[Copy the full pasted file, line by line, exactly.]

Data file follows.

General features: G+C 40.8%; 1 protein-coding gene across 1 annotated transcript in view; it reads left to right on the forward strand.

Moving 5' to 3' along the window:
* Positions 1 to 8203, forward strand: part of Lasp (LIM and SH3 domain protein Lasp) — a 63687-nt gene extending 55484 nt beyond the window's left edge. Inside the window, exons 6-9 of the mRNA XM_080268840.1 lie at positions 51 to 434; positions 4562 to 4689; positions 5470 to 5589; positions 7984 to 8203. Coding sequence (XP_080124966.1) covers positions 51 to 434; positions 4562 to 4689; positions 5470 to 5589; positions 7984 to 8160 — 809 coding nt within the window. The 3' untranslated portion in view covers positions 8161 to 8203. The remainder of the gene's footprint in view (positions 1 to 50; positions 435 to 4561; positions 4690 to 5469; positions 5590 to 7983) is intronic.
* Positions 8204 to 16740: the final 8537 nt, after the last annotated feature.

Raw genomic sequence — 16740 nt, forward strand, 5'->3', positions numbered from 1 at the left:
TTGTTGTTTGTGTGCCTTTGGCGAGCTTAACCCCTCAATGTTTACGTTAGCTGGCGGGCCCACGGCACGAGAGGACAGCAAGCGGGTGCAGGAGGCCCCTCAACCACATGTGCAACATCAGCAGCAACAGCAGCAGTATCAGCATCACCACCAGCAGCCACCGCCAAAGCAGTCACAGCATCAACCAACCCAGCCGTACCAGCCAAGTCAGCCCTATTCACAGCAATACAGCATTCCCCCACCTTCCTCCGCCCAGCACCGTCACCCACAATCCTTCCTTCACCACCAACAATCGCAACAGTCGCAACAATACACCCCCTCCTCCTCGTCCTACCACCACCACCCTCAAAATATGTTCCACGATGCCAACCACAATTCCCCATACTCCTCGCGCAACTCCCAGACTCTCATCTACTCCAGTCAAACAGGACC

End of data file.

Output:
General features: G+C 40.8%; 1 protein-coding gene across 1 annotated transcript in view; it reads left to right on the forward strand.

Moving 5' to 3' along the window:
* Positions 1 to 8203, forward strand: part of Lasp (LIM and SH3 domain protein Lasp) — a 63687-nt gene extending 55484 nt beyond the window's left edge. Inside the window, exons 6-9 of the mRNA XM_080268840.1 lie at positions 51 to 434; positions 4562 to 4689; positions 5470 to 5589; positions 7984 to 8203. Coding sequence (XP_080124966.1) covers positions 51 to 434; positions 4562 to 4689; positions 5470 to 5589; positions 7984 to 8160 — 809 coding nt within the window. The 3' untranslated portion in view covers positions 8161 to 8203. The remainder of the gene's footprint in view (positions 1 to 50; positions 435 to 4561; positions 4690 to 5469; positions 5590 to 7983) is intronic.
* Positions 8204 to 16740: the final 8537 nt, after the last annotated feature.

Raw genomic sequence — 16740 nt, forward strand, 5'->3', positions numbered from 1 at the left:
TTGTTGTTTGTGTGCCTTTGGCGAGCTTAACCCCTCAATGTTTACGTTAGCTGGCGGGCCCACGGCACGAGAGGACAGCAAGCGGGTGCAGGAGGCCCCTCAACCACATGTGCAACATCAGCAGCAACAGCAGCAGTATCAGCATCACCACCAGCAGCCACCGCCAAAGCAGTCACAGCATCAACCAACCCAGCCGTACCAGCCAAGTCAGCCCTATTCACAGCAATACAGCATTCCCCCACCTTCCTCCGCCCAGCACCGTCACCCACAATCCTTCCTTCACCACCAACAATCGCAACAGTCGCAACAATACACCCCCTCCTCCTCGTCCTACCACCACCACCCTCAAAATATGTTCCACGATGCCAACCACAATTCCCCATACTCCTCGCGCAACTCCCAGACTCTCATCTACTCCAGTCAAACAGGACC